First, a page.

Last week I had the chance to visit the northern plains of the Texas Panhandle in the frame of Fulbright’s Outreach Lecturing Fund (OLF), allowing me to give a lecture on my current archaeological research in Cyprus, meet colleagues and students, and further the idea of cultural exchange at the core of the Fulbright Program.
Although the name of my host, Prof. Christopher Witmore (an Associate Professor in Archaeology and Classics at Texas Tech University – an over 32,000 student-strong institution sited in the middle of Texas’s windswept, tumbleweed-scattered northern plains) had been known to me for years through his prolific writings, our first (and, prior to the visit here reported, only) encounter took place in October 2014 in Metz, in the context of a workshop co-organized by a common friend, Dr. Laurent Olivier. Back then, of course, the possibility of sojourning in the US for a few months thanks to the Fulbright Program had not even crossed my mind (although the idea was slowly taking shape), and Chris and I (together with my UCL friend and colleague Dr. Quentin Letesson) left each other at the end of the workshop with memories of animated late-evening discussions in the lobby of the conference hotel, when it would have been arguably wiser to catch a few extra hours of sleep in anticipation of the next day’s busy program.
After a couple of months spent at the University of Texas at Austin, Chris and I got in touch again and, together with his colleague Prof. Jesse Long from Lubbock Christian University, Chris organized for me a lecturing visit at Texas Tech, with the generous financial support of Fulbright’s OLF.
In many ways, my visit to Lubbock will undoubtedly remain one of the highlights of my Fulbright experience in the US: from the incredible hospitality of the Witmore family, to visits of Lubbock’s cultural landmarks (the National Ranching Heritage Center and Lubbock Lake National Historic Landmark – one of Texas’s earliest archaeological sites occupied by hunter-gatherers almost 12,000 years ago) and meetings with Texas Tech’s archaeologists and anthropologists (faculty and students), without forgetting an interested and interesting audience for my lecture (“Revisiting a Late Bronze Age time capsule: first results from the 2014-2015 excavations at Pyla-Kokkinokremos [Cyprus]”), all ingredients were there to make my stay in the wild north a memorable one.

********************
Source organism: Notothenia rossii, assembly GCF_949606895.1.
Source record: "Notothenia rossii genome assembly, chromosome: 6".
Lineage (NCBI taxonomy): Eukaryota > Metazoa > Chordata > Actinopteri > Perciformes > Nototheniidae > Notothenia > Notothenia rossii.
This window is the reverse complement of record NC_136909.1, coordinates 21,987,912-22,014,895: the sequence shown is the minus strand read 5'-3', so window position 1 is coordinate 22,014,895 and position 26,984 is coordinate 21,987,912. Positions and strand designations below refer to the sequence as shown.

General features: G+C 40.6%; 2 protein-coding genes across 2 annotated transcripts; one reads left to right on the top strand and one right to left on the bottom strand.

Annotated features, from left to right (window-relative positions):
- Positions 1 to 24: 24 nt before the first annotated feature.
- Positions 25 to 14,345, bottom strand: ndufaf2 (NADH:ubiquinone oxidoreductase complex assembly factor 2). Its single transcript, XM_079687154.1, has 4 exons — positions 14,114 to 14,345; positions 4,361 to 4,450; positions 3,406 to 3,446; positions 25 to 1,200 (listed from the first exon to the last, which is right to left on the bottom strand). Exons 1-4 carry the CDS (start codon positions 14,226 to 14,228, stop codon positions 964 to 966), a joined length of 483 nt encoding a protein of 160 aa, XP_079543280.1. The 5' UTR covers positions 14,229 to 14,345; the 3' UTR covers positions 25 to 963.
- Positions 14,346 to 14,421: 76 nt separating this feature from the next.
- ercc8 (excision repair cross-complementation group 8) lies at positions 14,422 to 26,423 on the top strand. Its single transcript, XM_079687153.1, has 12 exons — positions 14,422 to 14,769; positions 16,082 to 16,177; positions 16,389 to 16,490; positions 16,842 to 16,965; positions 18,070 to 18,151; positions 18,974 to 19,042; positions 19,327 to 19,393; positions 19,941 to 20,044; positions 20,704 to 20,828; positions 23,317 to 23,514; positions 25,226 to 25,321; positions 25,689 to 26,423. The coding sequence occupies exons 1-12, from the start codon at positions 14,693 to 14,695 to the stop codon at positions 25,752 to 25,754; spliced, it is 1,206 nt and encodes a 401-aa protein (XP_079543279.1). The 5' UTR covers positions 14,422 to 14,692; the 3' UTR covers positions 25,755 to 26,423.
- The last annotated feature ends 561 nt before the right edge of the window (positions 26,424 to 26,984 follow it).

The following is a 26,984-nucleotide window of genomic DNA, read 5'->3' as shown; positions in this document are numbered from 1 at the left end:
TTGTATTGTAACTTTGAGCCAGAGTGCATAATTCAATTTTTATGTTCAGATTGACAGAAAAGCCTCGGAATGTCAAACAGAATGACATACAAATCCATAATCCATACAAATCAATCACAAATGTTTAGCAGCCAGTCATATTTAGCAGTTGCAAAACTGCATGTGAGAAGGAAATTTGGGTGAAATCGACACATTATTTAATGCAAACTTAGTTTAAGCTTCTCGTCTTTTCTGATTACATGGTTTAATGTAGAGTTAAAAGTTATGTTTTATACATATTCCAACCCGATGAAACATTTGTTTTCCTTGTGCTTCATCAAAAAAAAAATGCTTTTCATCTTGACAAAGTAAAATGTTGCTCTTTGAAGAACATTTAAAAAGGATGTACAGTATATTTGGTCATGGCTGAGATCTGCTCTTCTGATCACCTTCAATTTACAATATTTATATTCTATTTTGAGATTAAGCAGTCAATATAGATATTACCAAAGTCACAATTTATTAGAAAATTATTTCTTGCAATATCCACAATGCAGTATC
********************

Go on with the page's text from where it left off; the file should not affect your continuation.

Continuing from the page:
Perhaps my only regret in this experience is to have been short of time for a visit of the Buddy Holly Center. (I suspect that few people know that Lubbock was the home town of this rock and roll icon). The consolation was, however, to have enjoyed the best steak (Texas-size, i.e. almost too large for the plate) of my life in a nearby steakhouse. (Did I mention that Lubbock was also known for its award-winning meat-judging teams?). But, hey, (re-)visiting some of Lubbock’s best bits and friends is certainly a good enough reason to come back again in the coming months!
Considering the success of my experience in Lubbock, I think it is appropriate to conclude this brief post by a heartfelt thanks to individuals and institutions who made my stay there possible and highly enjoyable: Prof. Chris Witmore & family, Prof. Jesse Long, Prof. Hannah Friedman, Texas Tech archaeology graduate students (Kristine, Evan, Hali, Jackson), Texas Tech University (Department of Classical & Modern Languages & Literatures, Program of Classics), Lubbock Christian University, the Archaeological Institute of America Lubbock Society and the Fulbright Outreach Lecturing Fund.
For those fellow Fulbrighters currently in the US – or future grantees – who may have overlooked this important opportunity for academic exchange, all information related to Fulbright’s OLF can be found at the following address: http://www.cies.org/program/outreach-lecturing-fund?qt-program=1#qt-program
2015-2016 Fulbright/WBI.World postdoctoral researcher
Department of Anthropology
The University of Texas at Austin
Austin TX, USA